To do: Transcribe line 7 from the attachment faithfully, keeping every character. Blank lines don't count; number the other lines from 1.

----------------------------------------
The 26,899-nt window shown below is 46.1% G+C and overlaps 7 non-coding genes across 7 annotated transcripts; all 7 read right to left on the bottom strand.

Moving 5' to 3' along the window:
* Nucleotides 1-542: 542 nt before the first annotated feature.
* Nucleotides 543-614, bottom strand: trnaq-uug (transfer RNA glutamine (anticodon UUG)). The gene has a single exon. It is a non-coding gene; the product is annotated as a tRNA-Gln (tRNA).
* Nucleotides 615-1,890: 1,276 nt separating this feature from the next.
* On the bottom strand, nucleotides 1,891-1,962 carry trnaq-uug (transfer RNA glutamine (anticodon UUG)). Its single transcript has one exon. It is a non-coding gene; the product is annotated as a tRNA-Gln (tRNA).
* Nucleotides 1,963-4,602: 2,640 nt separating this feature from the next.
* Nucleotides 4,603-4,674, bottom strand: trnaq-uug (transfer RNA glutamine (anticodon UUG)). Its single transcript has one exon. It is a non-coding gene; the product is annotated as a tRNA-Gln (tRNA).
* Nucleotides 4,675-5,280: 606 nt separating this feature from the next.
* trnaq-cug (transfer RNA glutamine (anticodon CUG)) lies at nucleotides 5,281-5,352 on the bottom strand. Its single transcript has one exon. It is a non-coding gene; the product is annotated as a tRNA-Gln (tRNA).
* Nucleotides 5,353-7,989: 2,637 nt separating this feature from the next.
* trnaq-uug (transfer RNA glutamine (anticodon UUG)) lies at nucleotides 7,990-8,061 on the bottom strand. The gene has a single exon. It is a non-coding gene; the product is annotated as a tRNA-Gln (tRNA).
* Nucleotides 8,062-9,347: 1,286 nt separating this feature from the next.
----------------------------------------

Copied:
* Nucleotides 1,963-4,602: 2,640 nt separating this feature from the next.